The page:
He invented the revolutionary "portable hard disk", the DiskOnKey, and sold his company for $1.6 billion, making himself tens of millions of dollars in the process. Dov Moran could have comfortably retired, written his memoirs and devoted himself to playing bridge. Instead he set out to change the world, again.
Like the freshest of startup entrepreneurs, Moran, 52, collected talent, hired offices in Kfar Sava, recruited investors and developed Modu, the modular cellular device.
Which means, it's a device that can be tweaked and changed as you need. In the morning it can be a mobile phone and email device, morphing at night into a fashionable little telephone. It can be linked to digital devices such as a camera, GPS system or even electronic devices such as a stereo set, granting them communications abilities.
"The concept is to create a world of total connectivity between people and products, communications providers and the world of electronic consumer products. The world has been waiting for this revolution," Moran states.
The Modu comes to answer people's broadening demands of cellular devices - be it a phone, a camera, a media player, a secretary, a clock, a diary - that have resulted in horribly complicated devices, some with features of dubious quality, that are tricky to learn how to use. Moran brings you the naked phone to which you add and detract features as you please. How?
The basic Modu weighs 40.1 grams, making it the lightest communications device in the world, insist the startup's people. It sports Bluetooth capacity, can play MP3 music files and has a gigabyte of memory, but its real breakthrough is its ability to change. This is done using "jackets" - external devices with varying core functions into which the credit-card sized Modu is inserted, giving it a new look and features.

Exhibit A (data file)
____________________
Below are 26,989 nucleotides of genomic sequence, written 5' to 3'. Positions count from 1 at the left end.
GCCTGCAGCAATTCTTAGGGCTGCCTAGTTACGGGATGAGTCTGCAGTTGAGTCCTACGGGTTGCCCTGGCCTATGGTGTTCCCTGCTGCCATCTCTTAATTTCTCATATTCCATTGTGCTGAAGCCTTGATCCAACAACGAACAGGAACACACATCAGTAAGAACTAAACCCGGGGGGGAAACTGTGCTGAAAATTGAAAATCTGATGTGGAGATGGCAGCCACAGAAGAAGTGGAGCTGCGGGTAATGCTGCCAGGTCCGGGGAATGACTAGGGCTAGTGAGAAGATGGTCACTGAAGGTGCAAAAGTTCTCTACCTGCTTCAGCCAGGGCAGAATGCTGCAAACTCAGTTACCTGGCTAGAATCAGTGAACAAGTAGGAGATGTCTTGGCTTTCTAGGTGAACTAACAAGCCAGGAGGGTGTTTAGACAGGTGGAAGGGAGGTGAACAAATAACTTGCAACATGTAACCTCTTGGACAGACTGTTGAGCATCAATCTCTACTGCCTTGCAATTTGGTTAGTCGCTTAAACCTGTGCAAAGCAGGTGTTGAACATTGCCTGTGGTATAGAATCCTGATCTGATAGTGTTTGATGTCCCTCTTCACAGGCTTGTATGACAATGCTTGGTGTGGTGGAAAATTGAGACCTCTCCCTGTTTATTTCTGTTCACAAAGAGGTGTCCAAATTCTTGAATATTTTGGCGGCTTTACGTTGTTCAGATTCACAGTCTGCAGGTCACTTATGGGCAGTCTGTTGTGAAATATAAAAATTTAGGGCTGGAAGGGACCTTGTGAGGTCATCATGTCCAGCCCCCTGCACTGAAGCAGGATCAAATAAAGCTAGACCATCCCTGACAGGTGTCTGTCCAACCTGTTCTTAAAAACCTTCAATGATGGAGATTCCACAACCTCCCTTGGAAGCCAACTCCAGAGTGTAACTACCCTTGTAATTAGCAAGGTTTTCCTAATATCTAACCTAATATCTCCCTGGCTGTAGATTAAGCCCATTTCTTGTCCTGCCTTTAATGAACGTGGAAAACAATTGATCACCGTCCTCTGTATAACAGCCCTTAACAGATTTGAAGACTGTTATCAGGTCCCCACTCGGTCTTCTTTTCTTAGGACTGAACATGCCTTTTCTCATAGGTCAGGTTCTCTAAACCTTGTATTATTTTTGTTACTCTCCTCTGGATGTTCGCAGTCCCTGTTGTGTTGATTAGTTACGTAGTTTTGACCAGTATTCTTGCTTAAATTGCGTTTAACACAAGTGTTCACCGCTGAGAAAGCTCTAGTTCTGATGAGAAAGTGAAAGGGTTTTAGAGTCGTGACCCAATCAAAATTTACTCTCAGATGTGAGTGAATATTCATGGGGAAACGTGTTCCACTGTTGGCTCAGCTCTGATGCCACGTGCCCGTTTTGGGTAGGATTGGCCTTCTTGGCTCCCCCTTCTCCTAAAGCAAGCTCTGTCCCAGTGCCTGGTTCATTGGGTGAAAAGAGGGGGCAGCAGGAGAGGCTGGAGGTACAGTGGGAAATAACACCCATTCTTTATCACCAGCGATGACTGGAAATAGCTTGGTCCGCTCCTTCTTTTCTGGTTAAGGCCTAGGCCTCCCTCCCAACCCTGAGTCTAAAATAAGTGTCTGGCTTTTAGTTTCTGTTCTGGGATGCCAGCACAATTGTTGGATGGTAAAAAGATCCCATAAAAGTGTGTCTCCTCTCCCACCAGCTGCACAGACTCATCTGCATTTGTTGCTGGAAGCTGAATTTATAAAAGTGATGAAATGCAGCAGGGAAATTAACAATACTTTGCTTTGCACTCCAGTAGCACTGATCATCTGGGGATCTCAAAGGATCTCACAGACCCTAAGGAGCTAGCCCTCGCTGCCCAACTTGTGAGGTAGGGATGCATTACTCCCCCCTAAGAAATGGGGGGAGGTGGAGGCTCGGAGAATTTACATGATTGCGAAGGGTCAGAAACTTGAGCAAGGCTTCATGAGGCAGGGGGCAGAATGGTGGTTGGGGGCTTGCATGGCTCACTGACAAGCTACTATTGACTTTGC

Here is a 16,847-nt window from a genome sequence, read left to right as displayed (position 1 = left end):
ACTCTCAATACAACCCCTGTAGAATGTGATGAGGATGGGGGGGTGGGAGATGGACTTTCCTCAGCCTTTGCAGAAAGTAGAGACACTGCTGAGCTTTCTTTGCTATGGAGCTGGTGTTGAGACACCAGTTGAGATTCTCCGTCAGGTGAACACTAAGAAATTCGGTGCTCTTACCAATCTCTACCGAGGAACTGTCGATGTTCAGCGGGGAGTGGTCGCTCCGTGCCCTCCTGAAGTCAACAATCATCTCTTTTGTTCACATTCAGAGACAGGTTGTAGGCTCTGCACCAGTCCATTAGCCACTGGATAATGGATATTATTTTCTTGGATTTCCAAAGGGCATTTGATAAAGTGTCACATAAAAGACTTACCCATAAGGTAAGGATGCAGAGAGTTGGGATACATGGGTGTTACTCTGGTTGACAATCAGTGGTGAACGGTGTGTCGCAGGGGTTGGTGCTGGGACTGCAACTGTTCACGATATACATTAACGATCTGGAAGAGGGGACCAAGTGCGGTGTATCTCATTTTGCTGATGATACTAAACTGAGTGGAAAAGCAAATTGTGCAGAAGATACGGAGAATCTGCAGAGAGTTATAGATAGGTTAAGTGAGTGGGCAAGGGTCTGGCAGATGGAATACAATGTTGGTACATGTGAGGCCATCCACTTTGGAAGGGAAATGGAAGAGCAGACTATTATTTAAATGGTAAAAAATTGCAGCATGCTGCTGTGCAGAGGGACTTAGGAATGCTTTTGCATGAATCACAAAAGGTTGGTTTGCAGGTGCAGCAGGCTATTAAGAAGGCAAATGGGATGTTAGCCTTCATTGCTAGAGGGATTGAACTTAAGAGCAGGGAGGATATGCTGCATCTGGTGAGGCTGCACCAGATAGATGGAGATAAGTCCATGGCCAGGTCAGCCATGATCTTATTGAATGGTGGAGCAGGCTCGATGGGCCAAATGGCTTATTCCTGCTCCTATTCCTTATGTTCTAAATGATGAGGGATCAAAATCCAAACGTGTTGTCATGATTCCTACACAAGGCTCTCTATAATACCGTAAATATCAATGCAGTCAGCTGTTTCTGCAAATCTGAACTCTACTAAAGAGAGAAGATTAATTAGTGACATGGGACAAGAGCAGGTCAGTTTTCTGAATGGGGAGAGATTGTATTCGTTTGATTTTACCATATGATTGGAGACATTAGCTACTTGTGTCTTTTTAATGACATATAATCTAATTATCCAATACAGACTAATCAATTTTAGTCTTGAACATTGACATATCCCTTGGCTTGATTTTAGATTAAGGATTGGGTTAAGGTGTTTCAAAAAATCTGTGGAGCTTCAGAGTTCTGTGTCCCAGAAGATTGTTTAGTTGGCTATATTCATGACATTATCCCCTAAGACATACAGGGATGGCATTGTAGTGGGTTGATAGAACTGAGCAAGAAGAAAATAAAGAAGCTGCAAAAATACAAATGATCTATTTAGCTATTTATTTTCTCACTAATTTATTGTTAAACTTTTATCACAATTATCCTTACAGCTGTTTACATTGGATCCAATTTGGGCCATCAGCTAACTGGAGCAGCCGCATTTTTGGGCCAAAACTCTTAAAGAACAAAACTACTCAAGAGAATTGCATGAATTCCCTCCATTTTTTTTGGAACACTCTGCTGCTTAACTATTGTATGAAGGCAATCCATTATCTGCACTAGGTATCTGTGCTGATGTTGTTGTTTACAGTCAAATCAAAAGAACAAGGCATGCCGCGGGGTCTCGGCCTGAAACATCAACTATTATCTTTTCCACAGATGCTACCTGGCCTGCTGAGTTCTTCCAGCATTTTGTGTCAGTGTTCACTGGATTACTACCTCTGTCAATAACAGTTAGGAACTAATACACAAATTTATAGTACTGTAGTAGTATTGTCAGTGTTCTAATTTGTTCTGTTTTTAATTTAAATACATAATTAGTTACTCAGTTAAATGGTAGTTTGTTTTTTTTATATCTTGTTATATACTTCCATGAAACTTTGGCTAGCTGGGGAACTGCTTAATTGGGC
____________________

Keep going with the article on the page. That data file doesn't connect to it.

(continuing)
The Music Jacket for example turns the Modu into a conveniently friendly media player. Music companies could market jackets bearing the image of some singer or other. Another jacket turns the Modu into an 8.2-megapixel digital camera that can upload the images straight onto the Internet, if you wish. Other jackets turn it into a GPS device, a computer, a cellphone worn on the wrist for sports jocks and even into a matchmaker that locates other Modu users with shared interests in the area.
Companies could brand the device. Disney could make Mickey Mouse Modu jackets, Dior could make it a studded cover matching its outfits.
No, you can't have one for Passover. The launch is planned for October, by which time Modu (the company) plans to have dozens of jackets to offer, some of which will be designed in an in-house studio. Modu promises that the jackets will be affordable, about NIS 200, and the Modu itself will be sold in a package, bundled with a few accessories.
Modu's flexibility is also supposed to relieve people of dependence on the cellular companies. Presently consumers buy a phone and commit to a multi-year service package in order to get the thing at a good price. If they want other features they have to replace the phone. With Modu, they can change the device according to their needs.
"People buy a cellphone and love it at first, but then their buddy buys one with other features that they want too," says Modu marketing manager Zack Weisfeld.
The device sports an antenna, software, tiny color screen and pared-down keypad, enough to make calls. The jackets have more advanced keypads and the extra features.